Barnet, Landau, and Raskin Next Leaders Program

Applications for the 2022 Next Leaders Program are now closed.

The world crisis in governance, economic stability, and ethical guidance demands that we do our best to secure and sustain a better future. To sustain the movement, we need to galvanize those most impacted by the broken system: young people. A paid 10-week program, Next Leaders offers young activists training in public scholarship, that is, the connection between policy research, advocacy, and grassroots activism. Through its workshop and events series and individualized mentorship, Next Leaders looks to sharpen young scholar-activists’ voices and hone their skills. In addition to hands-on experience, each cohort will leave the program with a more nuanced understanding of environmental, racial, economic, gender, and peace justice.

Thanks to the generous support of the families of Marcus Raskin, Richard Barnet, and Saul Landau, we are able to endow a quarter of our Next Leaders internships. This has helped us further our mission of supporting young activists regardless of their financial status.

Watch the video below, produced and edited by Visual Communications and Design intern Hannah Hunter, to learn more about the 2016 summer experience from the Next Leaders themselves.


Here’s a little bit more about how the program works. It’s broken into four parts:

  1. Workshop and Events Series – We’ve prepared a curriculum of weekly workshops and events geared toward the following:
    • Building community within your cohort
    • Sparking intergenerational dialogue to brainstorm around new pressure points in the policy world
    • Sharing skills needed to become a successful public scholar
    • Providing a crash course on the frameworks, history, and current events of the progressive movement and policy sphere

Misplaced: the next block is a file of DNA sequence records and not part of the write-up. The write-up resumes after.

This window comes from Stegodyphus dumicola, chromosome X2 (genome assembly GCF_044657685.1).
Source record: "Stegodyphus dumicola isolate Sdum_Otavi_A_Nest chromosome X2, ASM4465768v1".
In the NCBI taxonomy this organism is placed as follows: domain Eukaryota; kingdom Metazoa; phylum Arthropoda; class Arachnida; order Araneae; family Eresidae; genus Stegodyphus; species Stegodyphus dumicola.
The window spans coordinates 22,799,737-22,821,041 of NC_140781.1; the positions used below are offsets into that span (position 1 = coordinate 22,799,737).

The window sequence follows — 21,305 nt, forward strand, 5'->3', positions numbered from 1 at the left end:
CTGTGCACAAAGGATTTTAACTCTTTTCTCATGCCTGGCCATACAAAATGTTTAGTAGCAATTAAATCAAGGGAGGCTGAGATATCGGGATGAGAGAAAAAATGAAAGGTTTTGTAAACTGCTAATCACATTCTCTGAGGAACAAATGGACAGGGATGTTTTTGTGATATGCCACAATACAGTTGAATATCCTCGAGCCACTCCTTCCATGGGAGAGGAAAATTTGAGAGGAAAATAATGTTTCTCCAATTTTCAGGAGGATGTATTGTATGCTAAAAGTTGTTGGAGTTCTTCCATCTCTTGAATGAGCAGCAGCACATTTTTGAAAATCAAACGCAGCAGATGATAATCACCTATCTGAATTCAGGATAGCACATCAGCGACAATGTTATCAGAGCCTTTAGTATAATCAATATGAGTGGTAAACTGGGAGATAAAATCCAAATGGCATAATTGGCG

In addition to strengthened public scholarship skills, each cohort will leave the program with a more nuanced understanding of environmental, racial, economic, gender, and peace justice. Past workshops have included Op-ed Writing, Public Speaking, Racial Justice and Critical Race Theory, Power-Mapping and the Modern-day Labor Movement, and Restorative Justice.

  2. Mentorship – Each participant will get hands-on experience by working on one of our projects and will receive individualized mentorship and training from one of our IPS public scholars. Typical responsibilities include research, writing, shadowing on events with core allies, occasional “trips” to the Hill (which will now be virtual), and helping us with our social media presence. All of our interns also have the opportunity to work with our skilled editors and write for our in-house publications, and we often see participants’ work placed in notable publications such as USA Today and the Nation. Our interns work within one of the following core areas: